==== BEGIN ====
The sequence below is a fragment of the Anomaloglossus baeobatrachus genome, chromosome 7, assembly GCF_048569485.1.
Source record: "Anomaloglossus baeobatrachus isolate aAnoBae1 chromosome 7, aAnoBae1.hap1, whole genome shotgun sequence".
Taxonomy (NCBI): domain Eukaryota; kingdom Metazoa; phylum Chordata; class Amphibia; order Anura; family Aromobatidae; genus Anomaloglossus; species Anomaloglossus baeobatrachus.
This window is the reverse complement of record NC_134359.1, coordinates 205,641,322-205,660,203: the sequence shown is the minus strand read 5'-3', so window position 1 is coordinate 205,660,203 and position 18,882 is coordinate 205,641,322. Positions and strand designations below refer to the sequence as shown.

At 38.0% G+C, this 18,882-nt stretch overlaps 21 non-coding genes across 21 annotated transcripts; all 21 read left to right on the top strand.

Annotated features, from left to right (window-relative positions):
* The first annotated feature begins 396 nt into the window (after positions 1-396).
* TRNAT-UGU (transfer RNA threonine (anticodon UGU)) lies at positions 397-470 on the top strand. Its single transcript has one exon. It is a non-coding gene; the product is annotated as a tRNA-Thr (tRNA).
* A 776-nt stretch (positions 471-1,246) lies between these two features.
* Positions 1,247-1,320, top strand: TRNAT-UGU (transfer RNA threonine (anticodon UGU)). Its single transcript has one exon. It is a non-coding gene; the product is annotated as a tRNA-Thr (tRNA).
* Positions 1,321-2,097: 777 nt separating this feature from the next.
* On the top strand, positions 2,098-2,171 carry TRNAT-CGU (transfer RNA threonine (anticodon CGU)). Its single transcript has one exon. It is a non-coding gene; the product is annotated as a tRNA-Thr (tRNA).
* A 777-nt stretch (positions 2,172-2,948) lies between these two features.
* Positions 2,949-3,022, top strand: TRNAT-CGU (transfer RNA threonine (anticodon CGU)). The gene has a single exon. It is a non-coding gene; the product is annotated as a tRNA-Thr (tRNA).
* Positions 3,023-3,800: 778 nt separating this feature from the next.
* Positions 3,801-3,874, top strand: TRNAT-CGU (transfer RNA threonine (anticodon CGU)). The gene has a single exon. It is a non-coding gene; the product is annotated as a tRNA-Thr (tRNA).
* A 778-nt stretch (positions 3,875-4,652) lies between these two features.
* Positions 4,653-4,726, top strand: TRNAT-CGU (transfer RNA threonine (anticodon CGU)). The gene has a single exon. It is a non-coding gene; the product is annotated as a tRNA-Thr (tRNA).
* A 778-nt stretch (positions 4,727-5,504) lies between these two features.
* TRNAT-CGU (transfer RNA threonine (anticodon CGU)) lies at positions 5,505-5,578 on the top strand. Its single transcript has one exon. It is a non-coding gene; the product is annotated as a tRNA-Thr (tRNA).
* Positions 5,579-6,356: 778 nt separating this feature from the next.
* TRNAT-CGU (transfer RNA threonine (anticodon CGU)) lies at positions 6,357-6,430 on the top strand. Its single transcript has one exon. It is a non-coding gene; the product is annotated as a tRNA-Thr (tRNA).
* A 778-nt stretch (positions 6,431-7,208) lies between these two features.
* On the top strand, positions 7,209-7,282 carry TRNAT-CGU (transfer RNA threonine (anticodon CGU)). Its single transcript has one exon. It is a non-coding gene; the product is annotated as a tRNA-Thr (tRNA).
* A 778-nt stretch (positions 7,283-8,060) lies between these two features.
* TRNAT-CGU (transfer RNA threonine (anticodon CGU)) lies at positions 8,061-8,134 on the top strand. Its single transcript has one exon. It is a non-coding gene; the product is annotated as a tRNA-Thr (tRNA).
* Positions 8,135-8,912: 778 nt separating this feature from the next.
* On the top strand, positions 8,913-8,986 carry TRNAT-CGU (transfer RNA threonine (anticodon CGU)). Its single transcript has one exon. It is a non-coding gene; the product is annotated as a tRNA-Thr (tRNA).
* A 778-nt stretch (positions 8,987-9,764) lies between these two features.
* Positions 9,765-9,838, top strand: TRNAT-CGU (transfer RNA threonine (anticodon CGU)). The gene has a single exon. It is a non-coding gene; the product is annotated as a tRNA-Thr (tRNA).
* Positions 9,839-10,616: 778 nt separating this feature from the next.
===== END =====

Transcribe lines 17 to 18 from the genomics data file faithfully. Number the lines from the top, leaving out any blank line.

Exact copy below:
* A 778-nt stretch (positions 3,875-4,652) lies between these two features.
* Positions 4,653-4,726, top strand: TRNAT-CGU (transfer RNA threonine (anticodon CGU)). The gene has a single exon. It is a non-coding gene; the product is annotated as a tRNA-Thr (tRNA).